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‘Sarin gas used in Syria’

‘Sarin gas used in Syria’
Highlights

Secretary of State John Kerry asserted on Sunday that the United States now has evidence of sarin gas use in Syria and said 'the case gets stronger by...

  • Obama can take action without approval from the Congress
  • US Congress to meet on Sept 9

WASHINGTON (AP): Secretary of State John Kerry asserted on Sunday that the United States now has evidence of sarin gas use in Syria and said "the case gets stronger by the day" for a military attack. A day after President Barack Obama stepped back from his threat to launch an attack, Kerry said in a series of interviews on the Sunday news shows that the administration learned of the sarin use within the past 24 hours through samples of hair and blood provided to Washington by first responders in Damascus.

Kerry also said he was confident that Congress will give Obama its backing for an attack against Syria, but the former Massachusetts senator also said the president has authority to act on his own if Congress doesn't give its approval. Congress is scheduled to return from a summer break on Sept. 9. Obama, who has talked repeatedly of U.S. reprisals against President Bashar Assad for the alleged use of chemical weapons against his own people in Syria's protracted civil war, announced Saturday that he had decided to defer any immediate action in order to seek a congressional authorization.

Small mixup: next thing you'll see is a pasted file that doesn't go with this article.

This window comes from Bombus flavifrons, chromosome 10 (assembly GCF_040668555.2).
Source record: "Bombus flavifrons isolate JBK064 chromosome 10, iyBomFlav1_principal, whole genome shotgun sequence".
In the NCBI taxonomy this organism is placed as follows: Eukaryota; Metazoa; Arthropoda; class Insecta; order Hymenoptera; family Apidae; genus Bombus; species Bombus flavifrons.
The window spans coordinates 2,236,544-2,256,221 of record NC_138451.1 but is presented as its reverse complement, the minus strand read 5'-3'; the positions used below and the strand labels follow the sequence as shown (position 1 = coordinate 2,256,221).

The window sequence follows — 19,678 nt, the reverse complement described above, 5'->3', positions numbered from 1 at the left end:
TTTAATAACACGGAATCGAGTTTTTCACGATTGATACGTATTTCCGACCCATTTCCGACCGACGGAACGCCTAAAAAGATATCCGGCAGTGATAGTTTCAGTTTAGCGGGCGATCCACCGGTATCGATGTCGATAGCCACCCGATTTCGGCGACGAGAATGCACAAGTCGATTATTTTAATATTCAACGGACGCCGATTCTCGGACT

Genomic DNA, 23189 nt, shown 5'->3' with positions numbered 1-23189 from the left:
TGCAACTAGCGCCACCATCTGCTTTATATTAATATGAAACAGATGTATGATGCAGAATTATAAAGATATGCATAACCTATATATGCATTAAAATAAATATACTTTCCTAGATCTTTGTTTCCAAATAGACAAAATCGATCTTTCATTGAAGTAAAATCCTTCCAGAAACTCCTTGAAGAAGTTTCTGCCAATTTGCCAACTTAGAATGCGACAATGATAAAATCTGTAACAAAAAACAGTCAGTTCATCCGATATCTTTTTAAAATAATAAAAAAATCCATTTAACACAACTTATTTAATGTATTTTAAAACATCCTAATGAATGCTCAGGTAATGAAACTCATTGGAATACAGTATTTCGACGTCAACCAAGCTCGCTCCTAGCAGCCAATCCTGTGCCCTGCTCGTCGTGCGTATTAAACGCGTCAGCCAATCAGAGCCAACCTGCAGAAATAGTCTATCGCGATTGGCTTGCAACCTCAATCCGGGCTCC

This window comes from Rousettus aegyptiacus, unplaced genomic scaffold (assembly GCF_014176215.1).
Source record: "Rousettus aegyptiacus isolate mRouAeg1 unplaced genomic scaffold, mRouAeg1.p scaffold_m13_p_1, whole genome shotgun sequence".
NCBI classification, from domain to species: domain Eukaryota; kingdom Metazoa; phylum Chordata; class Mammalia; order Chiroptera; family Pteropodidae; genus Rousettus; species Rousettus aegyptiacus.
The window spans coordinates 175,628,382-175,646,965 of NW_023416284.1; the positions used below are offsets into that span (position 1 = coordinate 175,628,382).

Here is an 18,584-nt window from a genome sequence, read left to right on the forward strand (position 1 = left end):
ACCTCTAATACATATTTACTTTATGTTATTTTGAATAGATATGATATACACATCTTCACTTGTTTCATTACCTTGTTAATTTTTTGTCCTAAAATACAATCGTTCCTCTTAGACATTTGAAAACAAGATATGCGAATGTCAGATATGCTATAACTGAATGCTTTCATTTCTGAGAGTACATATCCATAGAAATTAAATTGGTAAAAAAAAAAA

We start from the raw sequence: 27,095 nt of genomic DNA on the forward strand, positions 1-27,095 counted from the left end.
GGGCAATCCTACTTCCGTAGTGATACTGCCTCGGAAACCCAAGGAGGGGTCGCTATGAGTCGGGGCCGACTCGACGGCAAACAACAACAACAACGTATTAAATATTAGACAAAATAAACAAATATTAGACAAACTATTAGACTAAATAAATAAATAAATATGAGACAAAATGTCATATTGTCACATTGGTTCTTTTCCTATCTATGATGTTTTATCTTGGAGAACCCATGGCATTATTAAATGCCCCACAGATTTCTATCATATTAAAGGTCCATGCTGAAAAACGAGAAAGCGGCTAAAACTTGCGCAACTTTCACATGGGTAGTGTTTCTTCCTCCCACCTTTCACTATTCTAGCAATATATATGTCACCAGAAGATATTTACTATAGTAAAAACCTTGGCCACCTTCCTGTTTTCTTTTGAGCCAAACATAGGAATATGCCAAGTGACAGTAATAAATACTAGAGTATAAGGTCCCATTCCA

Syria opposition wants a US strike

Beirut (AFP): Syria's main opposition bloc said on Sunday that it was disappointed with US President Barack Obama's decision to seek approval from Congress for action against the regime, but said it believed lawmakers would OK a strike. "We had a feeling of disappointment. We were expecting things to be quicker, that a strike would be imminent... But we believe Congress will approve a strike," said Samir Nashar, a top official at the Syrian National Coalition.
To general surprise, Obama on Saturday postponed threatened missile strikes against Syria that the world had thought were imminent, opting instead for the risky gamble of getting Congress approval. This effectively pushes back any military action aimed at punishing the regime over an alleged poison gas attack until at least September 9, when US lawmakers return from their summer recess.
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